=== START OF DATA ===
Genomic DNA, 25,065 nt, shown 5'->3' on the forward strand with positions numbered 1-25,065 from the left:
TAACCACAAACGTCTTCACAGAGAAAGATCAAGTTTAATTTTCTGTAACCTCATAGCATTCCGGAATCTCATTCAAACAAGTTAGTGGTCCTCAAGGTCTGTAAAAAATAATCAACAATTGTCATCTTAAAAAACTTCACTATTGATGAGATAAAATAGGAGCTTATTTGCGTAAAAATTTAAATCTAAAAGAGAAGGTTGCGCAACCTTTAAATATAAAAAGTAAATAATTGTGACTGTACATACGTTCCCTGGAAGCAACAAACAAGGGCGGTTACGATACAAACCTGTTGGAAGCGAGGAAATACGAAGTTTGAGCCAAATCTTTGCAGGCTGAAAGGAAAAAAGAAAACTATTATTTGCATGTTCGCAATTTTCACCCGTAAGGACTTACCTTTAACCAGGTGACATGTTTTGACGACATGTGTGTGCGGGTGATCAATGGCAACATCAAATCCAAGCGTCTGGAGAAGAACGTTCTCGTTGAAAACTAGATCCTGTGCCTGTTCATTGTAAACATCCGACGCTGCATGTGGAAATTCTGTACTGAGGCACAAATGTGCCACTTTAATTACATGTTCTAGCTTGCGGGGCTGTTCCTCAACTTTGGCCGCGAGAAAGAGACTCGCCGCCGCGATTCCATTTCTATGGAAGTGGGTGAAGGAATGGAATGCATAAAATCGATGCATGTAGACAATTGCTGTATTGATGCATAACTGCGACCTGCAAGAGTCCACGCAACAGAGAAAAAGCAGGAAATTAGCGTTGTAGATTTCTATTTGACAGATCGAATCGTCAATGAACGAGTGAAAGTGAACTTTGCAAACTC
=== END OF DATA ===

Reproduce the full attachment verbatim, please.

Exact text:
Genomic DNA, 25,065 nt, shown 5'->3' on the forward strand with positions numbered 1-25,065 from the left:
TAACCACAAACGTCTTCACAGAGAAAGATCAAGTTTAATTTTCTGTAACCTCATAGCATTCCGGAATCTCATTCAAACAAGTTAGTGGTCCTCAAGGTCTGTAAAAAATAATCAACAATTGTCATCTTAAAAAACTTCACTATTGATGAGATAAAATAGGAGCTTATTTGCGTAAAAATTTAAATCTAAAAGAGAAGGTTGCGCAACCTTTAAATATAAAAAGTAAATAATTGTGACTGTACATACGTTCCCTGGAAGCAACAAACAAGGGCGGTTACGATACAAACCTGTTGGAAGCGAGGAAATACGAAGTTTGAGCCAAATCTTTGCAGGCTGAAAGGAAAAAAGAAAACTATTATTTGCATGTTCGCAATTTTCACCCGTAAGGACTTACCTTTAACCAGGTGACATGTTTTGACGACATGTGTGTGCGGGTGATCAATGGCAACATCAAATCCAAGCGTCTGGAGAAGAACGTTCTCGTTGAAAACTAGATCCTGTGCCTGTTCATTGTAAACATCCGACGCTGCATGTGGAAATTCTGTACTGAGGCACAAATGTGCCACTTTAATTACATGTTCTAGCTTGCGGGGCTGTTCCTCAACTTTGGCCGCGAGAAAGAGACTCGCCGCCGCGATTCCATTTCTATGGAAGTGGGTGAAGGAATGGAATGCATAAAATCGATGCATGTAGACAATTGCTGTATTGATGCATAACTGCGACCTGCAAGAGTCCACGCAACAGAGAAAAAGCAGGAAATTAGCGTTGTAGATTTCTATTTGACAGATCGAATCGTCAATGAACGAGTGAAAGTGAACTTTGCAAACTC